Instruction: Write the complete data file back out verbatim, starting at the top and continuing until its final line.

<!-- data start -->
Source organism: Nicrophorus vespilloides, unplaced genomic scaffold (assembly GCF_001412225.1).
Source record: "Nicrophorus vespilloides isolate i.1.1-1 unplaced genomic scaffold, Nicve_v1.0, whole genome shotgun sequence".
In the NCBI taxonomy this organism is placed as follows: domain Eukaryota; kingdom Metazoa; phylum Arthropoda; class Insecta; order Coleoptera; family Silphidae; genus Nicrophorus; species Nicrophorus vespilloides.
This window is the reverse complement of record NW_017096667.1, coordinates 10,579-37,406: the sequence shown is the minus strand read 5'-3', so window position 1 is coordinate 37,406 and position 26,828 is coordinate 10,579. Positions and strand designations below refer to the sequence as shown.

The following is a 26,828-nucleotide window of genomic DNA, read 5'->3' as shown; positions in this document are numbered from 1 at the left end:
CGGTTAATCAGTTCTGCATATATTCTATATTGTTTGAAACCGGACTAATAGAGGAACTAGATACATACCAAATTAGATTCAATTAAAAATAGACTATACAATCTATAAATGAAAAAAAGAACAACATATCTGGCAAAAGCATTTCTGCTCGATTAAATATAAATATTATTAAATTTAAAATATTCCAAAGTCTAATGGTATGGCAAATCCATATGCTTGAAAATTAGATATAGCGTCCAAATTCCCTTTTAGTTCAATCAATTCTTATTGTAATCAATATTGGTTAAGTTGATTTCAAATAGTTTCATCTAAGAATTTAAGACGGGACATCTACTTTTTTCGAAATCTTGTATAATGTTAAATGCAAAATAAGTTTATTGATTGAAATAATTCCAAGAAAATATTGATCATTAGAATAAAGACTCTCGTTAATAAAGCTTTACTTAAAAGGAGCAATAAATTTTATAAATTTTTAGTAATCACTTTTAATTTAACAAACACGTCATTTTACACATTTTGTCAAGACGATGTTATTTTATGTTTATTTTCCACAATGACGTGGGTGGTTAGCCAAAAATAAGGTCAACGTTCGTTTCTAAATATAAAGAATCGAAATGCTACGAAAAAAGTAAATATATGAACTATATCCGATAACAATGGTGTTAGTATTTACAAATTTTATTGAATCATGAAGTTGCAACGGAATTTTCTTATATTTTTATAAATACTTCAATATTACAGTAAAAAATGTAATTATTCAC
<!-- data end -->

Source organism: Nicrophorus vespilloides, unplaced genomic scaffold (assembly GCF_001412225.1).
Source record: "Nicrophorus vespilloides isolate i.1.1-1 unplaced genomic scaffold, Nicve_v1.0, whole genome shotgun sequence".
In the NCBI taxonomy this organism is placed as follows: domain Eukaryota; kingdom Metazoa; phylum Arthropoda; class Insecta; order Coleoptera; family Silphidae; genus Nicrophorus; species Nicrophorus vespilloides.
This window is the reverse complement of record NW_017096667.1, coordinates 10,579-37,406: the sequence shown is the minus strand read 5'-3', so window position 1 is coordinate 37,406 and position 26,828 is coordinate 10,579. Positions and strand designations below refer to the sequence as shown.

The following is a 26,828-nucleotide window of genomic DNA, read 5'->3' as shown; positions in this document are numbered from 1 at the left end:
CGGTTAATCAGTTCTGCATATATTCTATATTGTTTGAAACCGGACTAATAGAGGAACTAGATACATACCAAATTAGATTCAATTAAAAATAGACTATACAATCTATAAATGAAAAAAAGAACAACATATCTGGCAAAAGCATTTCTGCTCGATTAAATATAAATATTATTAAATTTAAAATATTCCAAAGTCTAATGGTATGGCAAATCCATATGCTTGAAAATTAGATATAGCGTCCAAATTCCCTTTTAGTTCAATCAATTCTTATTGTAATCAATATTGGTTAAGTTGATTTCAAATAGTTTCATCTAAGAATTTAAGACGGGACATCTACTTTTTTCGAAATCTTGTATAATGTTAAATGCAAAATAAGTTTATTGATTGAAATAATTCCAAGAAAATATTGATCATTAGAATAAAGACTCTCGTTAATAAAGCTTTACTTAAAAGGAGCAATAAATTTTATAAATTTTTAGTAATCACTTTTAATTTAACAAACACGTCATTTTACACATTTTGTCAAGACGATGTTATTTTATGTTTATTTTCCACAATGACGTGGGTGGTTAGCCAAAAATAAGGTCAACGTTCGTTTCTAAATATAAAGAATCGAAATGCTACGAAAAAAGTAAATATATGAACTATATCCGATAACAATGGTGTTAGTATTTACAAATTTTATTGAATCATGAAGTTGCAACGGAATTTTCTTATATTTTTATAAATACTTCAATATTACAGTAAAAAATGTAATTATTCAC